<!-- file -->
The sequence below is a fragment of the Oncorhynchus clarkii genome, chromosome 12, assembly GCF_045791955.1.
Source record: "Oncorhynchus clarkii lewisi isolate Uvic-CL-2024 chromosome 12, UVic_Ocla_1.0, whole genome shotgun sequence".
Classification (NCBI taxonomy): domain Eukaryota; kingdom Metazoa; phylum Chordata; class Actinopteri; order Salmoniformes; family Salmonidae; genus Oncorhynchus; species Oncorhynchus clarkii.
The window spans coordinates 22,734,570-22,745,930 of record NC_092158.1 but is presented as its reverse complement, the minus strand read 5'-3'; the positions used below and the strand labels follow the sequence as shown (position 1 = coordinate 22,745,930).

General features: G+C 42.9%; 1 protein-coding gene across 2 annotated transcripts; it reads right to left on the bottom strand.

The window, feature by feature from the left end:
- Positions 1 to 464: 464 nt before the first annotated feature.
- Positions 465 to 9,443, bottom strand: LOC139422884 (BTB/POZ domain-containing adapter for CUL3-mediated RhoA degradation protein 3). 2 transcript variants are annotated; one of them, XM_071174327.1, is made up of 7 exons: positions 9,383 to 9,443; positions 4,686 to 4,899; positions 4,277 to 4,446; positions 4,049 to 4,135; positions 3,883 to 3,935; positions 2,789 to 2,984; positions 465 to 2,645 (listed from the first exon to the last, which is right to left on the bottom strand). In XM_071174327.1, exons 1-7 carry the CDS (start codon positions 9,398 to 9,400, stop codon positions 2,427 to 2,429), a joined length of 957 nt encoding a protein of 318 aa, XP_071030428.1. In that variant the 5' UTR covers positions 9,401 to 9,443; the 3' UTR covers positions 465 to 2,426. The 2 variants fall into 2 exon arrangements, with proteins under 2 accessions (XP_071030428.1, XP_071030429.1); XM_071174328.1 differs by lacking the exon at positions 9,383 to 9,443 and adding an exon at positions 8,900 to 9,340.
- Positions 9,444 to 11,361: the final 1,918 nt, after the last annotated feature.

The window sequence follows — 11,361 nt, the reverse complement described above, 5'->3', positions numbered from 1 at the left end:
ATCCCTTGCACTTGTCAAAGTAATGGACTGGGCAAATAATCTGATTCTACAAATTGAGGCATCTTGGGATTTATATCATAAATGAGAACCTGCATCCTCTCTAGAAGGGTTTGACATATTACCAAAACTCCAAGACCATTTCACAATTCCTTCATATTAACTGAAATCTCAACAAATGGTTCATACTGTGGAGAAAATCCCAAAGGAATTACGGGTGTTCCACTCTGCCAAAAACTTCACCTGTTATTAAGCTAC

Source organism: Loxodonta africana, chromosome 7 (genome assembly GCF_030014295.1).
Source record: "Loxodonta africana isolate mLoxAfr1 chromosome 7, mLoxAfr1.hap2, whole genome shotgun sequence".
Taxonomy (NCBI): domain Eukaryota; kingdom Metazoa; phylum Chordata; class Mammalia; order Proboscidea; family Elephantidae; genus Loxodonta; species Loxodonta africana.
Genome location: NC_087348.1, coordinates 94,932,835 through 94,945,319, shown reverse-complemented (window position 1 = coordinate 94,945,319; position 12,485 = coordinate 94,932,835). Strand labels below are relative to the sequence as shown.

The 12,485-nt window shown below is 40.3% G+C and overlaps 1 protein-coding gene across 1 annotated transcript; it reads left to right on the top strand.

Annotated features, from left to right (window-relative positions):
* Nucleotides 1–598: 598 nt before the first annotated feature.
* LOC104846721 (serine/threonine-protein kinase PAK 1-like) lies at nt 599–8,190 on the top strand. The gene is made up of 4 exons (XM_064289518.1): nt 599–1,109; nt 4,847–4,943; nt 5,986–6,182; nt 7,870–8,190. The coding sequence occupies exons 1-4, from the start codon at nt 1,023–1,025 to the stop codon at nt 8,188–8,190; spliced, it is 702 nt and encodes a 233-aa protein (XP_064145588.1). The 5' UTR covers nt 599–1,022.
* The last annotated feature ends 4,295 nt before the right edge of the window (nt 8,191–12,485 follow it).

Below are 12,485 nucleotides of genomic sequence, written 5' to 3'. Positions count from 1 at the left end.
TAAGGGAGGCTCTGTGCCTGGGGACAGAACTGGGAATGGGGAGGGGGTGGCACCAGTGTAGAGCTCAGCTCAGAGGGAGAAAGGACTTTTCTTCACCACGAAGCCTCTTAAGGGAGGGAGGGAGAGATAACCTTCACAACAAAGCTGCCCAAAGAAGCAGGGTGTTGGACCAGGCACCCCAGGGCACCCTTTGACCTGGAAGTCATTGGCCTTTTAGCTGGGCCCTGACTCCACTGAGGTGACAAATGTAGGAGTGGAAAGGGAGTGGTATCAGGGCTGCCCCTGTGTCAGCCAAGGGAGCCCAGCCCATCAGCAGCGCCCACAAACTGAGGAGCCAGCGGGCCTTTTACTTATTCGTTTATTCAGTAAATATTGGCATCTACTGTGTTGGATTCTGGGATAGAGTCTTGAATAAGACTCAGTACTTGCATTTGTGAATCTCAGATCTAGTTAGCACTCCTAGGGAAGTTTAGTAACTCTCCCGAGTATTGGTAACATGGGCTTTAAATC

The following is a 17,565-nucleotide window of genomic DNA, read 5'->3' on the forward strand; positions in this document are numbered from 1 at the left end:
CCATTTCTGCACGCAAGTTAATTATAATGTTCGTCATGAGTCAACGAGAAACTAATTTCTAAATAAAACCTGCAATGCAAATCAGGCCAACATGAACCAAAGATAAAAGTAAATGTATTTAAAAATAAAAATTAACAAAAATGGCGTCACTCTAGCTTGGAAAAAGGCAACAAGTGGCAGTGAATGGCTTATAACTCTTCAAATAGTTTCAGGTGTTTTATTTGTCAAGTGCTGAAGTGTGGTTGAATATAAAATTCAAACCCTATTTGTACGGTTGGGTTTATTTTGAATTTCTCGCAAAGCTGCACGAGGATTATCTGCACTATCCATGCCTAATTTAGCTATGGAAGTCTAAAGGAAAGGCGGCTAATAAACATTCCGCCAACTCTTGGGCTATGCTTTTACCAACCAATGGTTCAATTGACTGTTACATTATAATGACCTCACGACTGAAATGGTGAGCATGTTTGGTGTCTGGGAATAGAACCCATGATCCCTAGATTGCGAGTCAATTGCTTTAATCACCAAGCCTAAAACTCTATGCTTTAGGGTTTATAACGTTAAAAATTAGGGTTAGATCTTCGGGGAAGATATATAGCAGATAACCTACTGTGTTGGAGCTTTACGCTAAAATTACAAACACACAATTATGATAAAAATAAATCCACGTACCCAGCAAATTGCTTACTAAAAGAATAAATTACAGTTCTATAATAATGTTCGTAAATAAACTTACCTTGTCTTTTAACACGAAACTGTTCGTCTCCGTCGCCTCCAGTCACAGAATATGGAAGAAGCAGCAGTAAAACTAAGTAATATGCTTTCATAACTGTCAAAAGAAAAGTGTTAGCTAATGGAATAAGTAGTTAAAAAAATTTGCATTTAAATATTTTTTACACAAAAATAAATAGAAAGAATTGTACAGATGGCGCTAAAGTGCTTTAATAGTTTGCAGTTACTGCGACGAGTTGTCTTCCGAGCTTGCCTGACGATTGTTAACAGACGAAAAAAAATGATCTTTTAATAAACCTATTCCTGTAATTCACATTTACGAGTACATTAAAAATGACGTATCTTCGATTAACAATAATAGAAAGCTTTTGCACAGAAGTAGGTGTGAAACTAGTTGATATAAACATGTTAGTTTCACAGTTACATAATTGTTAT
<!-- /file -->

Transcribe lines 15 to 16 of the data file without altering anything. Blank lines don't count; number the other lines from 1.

Genome location: NC_087348.1, coordinates 94,932,835 through 94,945,319, shown reverse-complemented (window position 1 = coordinate 94,945,319; position 12,485 = coordinate 94,932,835). Strand labels below are relative to the sequence as shown.

The 12,485-nt window shown below is 40.3% G+C and overlaps 1 protein-coding gene across 1 annotated transcript; it reads left to right on the top strand.